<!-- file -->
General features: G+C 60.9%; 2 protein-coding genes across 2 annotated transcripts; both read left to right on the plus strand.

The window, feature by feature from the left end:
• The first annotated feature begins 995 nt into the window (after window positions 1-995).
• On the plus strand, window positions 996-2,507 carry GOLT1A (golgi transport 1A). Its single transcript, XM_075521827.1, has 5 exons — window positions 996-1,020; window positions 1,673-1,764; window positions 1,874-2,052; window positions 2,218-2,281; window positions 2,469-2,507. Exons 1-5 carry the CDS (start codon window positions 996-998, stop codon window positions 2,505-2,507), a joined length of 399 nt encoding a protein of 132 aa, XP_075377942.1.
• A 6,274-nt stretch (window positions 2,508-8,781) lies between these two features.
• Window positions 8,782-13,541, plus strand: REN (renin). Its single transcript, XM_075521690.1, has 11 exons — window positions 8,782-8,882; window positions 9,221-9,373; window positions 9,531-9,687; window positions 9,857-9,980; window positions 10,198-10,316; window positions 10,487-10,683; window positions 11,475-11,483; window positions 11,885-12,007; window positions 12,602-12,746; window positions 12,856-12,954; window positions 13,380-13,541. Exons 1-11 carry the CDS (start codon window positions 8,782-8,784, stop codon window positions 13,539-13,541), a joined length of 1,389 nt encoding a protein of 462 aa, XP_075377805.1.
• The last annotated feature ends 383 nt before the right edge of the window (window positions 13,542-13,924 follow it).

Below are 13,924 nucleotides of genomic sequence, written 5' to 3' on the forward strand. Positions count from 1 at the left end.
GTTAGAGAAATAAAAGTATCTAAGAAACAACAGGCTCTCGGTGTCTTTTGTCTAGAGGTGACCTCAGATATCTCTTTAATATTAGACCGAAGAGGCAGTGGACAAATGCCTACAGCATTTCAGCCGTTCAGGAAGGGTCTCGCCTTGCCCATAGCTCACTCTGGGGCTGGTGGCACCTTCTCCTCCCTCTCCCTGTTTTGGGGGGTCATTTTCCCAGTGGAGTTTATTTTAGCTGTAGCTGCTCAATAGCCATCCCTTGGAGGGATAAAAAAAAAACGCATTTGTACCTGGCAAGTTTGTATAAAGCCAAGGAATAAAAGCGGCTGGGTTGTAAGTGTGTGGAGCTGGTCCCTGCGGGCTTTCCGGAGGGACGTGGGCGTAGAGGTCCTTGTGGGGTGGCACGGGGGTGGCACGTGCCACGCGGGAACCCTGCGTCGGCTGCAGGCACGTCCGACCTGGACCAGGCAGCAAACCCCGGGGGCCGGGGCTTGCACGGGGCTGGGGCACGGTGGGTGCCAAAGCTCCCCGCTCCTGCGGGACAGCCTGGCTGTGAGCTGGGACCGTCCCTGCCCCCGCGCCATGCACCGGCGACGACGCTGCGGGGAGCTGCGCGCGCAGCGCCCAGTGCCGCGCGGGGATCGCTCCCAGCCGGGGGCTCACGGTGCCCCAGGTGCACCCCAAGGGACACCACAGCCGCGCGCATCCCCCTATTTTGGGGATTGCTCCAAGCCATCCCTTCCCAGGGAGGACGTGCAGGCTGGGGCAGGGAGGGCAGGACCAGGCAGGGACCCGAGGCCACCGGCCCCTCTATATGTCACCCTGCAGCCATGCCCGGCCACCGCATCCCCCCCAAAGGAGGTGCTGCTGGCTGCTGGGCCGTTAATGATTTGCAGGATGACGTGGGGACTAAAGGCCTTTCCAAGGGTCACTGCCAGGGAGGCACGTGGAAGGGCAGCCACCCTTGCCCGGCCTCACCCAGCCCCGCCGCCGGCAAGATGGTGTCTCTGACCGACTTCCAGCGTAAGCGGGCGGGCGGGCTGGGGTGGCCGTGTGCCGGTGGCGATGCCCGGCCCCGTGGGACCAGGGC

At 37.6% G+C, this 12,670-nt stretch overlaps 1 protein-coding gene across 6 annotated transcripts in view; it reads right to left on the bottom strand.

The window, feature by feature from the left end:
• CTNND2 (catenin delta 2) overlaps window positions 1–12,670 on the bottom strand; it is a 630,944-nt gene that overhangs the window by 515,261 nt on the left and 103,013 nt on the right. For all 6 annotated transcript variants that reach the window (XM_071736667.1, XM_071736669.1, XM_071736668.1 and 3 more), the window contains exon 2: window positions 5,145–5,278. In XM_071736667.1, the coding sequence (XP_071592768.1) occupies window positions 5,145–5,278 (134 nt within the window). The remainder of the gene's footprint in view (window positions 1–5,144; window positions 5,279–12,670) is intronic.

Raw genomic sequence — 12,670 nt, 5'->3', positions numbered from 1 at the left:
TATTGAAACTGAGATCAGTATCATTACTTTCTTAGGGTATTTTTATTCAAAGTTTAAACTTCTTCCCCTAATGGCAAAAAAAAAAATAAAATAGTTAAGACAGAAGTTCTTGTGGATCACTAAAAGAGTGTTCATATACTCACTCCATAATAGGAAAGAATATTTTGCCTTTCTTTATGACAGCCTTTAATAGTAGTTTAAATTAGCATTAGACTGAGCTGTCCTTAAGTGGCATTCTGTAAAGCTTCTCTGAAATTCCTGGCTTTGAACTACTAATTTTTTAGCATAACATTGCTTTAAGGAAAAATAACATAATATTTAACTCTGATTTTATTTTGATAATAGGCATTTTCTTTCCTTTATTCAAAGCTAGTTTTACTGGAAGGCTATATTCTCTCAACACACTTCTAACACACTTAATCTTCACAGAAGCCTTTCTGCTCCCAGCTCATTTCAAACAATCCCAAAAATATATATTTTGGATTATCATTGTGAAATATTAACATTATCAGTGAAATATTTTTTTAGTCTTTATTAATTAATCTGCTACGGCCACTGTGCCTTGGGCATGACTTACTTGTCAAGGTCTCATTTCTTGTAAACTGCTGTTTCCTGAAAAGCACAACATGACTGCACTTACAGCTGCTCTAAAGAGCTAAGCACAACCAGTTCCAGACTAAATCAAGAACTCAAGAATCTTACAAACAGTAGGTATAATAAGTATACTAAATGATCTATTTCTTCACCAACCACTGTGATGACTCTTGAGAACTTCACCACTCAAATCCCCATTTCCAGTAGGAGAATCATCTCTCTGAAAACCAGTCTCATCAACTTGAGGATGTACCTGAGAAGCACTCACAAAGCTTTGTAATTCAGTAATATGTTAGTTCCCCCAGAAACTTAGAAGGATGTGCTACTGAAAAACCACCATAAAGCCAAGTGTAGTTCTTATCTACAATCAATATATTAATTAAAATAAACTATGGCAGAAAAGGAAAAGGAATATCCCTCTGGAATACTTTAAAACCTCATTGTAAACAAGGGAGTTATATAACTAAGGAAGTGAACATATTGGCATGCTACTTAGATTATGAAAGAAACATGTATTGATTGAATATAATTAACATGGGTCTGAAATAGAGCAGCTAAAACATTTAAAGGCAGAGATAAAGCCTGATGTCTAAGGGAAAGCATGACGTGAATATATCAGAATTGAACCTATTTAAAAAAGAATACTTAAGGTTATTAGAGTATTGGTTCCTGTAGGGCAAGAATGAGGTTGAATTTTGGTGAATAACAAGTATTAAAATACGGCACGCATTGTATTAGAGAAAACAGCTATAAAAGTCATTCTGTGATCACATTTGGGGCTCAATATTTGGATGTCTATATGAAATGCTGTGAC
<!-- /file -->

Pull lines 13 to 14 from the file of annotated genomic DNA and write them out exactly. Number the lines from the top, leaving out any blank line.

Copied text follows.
Raw genomic sequence — 12,670 nt, 5'->3', positions numbered from 1 at the left:
TATTGAAACTGAGATCAGTATCATTACTTTCTTAGGGTATTTTTATTCAAAGTTTAAACTTCTTCCCCTAATGGCAAAAAAAAAAATAAAATAGTTAAGACAGAAGTTCTTGTGGATCACTAAAAGAGTGTTCATATACTCACTCCATAATAGGAAAGAATATTTTGCCTTTCTTTATGACAGCCTTTAATAGTAGTTTAAATTAGCATTAGACTGAGCTGTCCTTAAGTGGCATTCTGTAAAGCTTCTCTGAAATTCCTGGCTTTGAACTACTAATTTTTTAGCATAACATTGCTTTAAGGAAAAATAACATAATATTTAACTCTGATTTTATTTTGATAATAGGCATTTTCTTTCCTTTATTCAAAGCTAGTTTTACTGGAAGGCTATATTCTCTCAACACACTTCTAACACACTTAATCTTCACAGAAGCCTTTCTGCTCCCAGCTCATTTCAAACAATCCCAAAAATATATATTTTGGATTATCATTGTGAAATATTAACATTATCAGTGAAATATTTTTTTAGTCTTTATTAATTAATCTGCTACGGCCACTGTGCCTTGGGCATGACTTACTTGTCAAGGTCTCATTTCTTGTAAACTGCTGTTTCCTGAAAAGCACAACATGACTGCACTTACAGCTGCTCTAAAGAGCTAAGCACAACCAGTTCCAGACTAAATCAAGAACTCAAGAATCTTACAAACAGTAGGTATAATAAGTATACTAAATGATCTATTTCTTCACCAACCACTGTGATGACTCTTGAGAACTTCACCACTCAAATCCCCATTTCCAGTAGGAGAATCATCTCTCTGAAAACCAGTCTCATCAACTTGAGGATGTACCTGAGAAGCACTCACAAAGCTTTGTAATTCAGTAATATGTTAGTTCCCCCAGAAACTTAGAAGGATGTGCTACTGAAAAACCACCATAAAGCCAAGTGTAGTTCTTATCTACAATCAATATATTAATTAAAATAAACTATGGCAGAAAAGGAAAAGGAATATCCCTCTGGAATACTTTAAAACCTCATTGTAAACAAGGGAGTTATATAACTAAGGAAGTGAACATATTGGCATGCTACTTAGATTATGAAAGAAACATGTATTGATTGAATATAATTAACATGGGTCTGAAATAGAGCAGCTAAAACATTTAAAGGCAGAGATAAAGCCTGATGTCTAAGGGAAAGCATGACGTGAATATATCAGAATTGAACCTATTTAAAAAAGAATACTTAAGGTTATTAGAGTATTGGTTCCTGTAGGGCAAGAATGAGGTTGAATTTTGGTGAATAACAAGTATTAAAATACGGCACGCATTGTATTAGAGAAAACAGCTATAAAAGTCATTCTGTGATCACATTTGGGGCTCAATATTTGGATGTCTATATGAAATGCTGTGAC